Boris Johnson today waded into the debate over the European Union with a call to David Cameron to reject “nonsensical” plans for closer integration to bolster the eurozone.
The London mayor made clear that he regarded Government support for greater fiscal union among the 17 eurozone states as "misguided" and "wrong".
His intervention - following reports that eight members of the Cabinet including Education Secretary Michael Gove believe Mr Cameron should threaten to quit the EU unless Britain is offered a new, less binding relationship with Brussels - will pile further pressure on the Prime Minister.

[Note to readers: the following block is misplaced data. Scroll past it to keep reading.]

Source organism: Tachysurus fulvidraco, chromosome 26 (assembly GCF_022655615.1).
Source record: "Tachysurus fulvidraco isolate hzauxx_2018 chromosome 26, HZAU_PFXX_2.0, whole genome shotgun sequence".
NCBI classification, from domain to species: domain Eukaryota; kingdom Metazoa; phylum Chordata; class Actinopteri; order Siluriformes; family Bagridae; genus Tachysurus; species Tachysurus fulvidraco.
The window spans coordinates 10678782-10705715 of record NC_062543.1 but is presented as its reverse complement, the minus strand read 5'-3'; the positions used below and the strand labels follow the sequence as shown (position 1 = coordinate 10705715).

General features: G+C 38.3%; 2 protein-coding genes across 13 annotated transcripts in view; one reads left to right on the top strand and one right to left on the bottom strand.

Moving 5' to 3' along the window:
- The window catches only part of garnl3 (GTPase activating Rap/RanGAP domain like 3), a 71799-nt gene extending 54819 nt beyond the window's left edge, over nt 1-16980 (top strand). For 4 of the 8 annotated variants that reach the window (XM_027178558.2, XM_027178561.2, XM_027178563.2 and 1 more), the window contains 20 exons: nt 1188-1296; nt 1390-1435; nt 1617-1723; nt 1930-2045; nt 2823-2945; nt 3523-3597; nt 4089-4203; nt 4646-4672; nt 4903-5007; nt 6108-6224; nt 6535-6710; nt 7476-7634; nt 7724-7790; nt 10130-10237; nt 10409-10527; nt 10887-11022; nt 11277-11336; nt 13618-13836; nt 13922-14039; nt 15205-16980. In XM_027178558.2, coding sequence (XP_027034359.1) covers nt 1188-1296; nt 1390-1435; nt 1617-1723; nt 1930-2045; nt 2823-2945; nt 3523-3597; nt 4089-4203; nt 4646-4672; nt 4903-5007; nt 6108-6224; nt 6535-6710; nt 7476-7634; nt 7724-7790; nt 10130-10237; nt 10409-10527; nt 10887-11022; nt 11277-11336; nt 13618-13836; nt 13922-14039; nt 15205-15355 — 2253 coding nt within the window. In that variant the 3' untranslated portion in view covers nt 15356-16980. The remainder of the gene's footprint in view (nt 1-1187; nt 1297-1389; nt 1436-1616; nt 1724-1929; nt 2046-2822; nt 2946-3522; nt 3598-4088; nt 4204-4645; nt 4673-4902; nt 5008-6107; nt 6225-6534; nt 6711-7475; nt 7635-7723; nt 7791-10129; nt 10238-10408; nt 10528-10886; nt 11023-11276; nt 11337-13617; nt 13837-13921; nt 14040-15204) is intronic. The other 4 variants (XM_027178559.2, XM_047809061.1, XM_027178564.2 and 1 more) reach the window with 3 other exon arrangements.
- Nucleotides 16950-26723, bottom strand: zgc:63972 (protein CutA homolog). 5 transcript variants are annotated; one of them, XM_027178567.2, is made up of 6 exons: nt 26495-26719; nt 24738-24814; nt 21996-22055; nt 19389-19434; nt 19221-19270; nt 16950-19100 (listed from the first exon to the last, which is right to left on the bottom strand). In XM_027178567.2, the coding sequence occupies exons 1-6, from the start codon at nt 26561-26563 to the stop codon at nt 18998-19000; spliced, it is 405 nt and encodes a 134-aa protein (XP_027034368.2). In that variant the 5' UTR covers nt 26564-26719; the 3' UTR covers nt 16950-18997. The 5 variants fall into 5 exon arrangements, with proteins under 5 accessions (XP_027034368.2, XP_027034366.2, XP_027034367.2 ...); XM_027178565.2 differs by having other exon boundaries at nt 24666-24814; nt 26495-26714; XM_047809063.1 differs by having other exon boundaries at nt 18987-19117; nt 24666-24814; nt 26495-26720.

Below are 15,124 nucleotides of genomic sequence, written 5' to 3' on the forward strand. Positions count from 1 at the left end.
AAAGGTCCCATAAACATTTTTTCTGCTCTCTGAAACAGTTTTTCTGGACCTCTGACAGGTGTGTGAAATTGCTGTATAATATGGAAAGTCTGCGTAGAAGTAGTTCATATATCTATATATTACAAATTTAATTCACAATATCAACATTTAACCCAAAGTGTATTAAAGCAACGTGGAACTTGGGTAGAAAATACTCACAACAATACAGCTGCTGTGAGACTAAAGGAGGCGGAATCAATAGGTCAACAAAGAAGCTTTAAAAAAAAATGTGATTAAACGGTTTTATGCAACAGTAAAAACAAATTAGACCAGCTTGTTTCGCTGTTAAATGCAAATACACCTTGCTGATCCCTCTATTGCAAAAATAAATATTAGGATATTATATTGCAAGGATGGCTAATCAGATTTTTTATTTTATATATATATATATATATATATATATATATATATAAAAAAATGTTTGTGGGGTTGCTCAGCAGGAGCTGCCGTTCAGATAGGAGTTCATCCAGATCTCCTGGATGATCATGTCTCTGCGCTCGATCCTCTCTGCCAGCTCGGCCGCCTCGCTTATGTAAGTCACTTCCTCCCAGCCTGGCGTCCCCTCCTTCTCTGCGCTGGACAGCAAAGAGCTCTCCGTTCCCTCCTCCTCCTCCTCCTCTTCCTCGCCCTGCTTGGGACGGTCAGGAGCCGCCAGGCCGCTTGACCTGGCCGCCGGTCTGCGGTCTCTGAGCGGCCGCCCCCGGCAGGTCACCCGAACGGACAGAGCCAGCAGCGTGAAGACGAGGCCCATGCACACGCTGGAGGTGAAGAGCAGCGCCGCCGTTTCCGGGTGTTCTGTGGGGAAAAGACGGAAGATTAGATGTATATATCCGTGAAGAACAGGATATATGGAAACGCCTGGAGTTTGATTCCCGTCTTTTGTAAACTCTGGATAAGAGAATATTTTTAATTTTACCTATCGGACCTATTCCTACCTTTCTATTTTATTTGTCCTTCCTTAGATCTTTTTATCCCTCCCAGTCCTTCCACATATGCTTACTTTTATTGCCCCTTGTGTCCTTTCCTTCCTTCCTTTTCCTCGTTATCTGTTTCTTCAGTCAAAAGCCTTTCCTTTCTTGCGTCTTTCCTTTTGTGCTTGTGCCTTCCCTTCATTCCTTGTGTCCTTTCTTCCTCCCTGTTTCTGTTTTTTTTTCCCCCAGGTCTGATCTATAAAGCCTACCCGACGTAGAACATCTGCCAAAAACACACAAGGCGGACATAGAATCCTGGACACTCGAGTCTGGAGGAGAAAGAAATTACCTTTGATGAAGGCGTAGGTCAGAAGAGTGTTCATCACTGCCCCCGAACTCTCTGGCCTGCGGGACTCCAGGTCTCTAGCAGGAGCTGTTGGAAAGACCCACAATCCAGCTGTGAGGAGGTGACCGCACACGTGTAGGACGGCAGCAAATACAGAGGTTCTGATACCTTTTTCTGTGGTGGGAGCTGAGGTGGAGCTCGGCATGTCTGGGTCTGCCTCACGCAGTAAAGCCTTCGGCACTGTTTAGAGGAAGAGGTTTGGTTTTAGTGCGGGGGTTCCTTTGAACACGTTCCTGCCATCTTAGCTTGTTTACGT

A source close to Mr Johnson told the London Evening Standard: "He welcomes any heavyweight support for the idea that Britain needs to fundamentally re-frame its role in Europe.
"The idea of closer economic and political integration is nonsensical. We need to resist all moves to further erode democracy in Europe and closer integration means just that, with Germany's position strengthened and everyone else's hopelessly weakened.
"Government support for greater fiscal union wouldn't just be misguided, it would be wrong."
Downing Street however insisted it was necessary for the eurozone states to integrate more closely if the problems of the single currency bloc were to be resolved.
"Clearly we want them to resolve the eurozone crisis as soon as possible. Further integration is an inevitable part of that process," a No 10 spokeswoman said.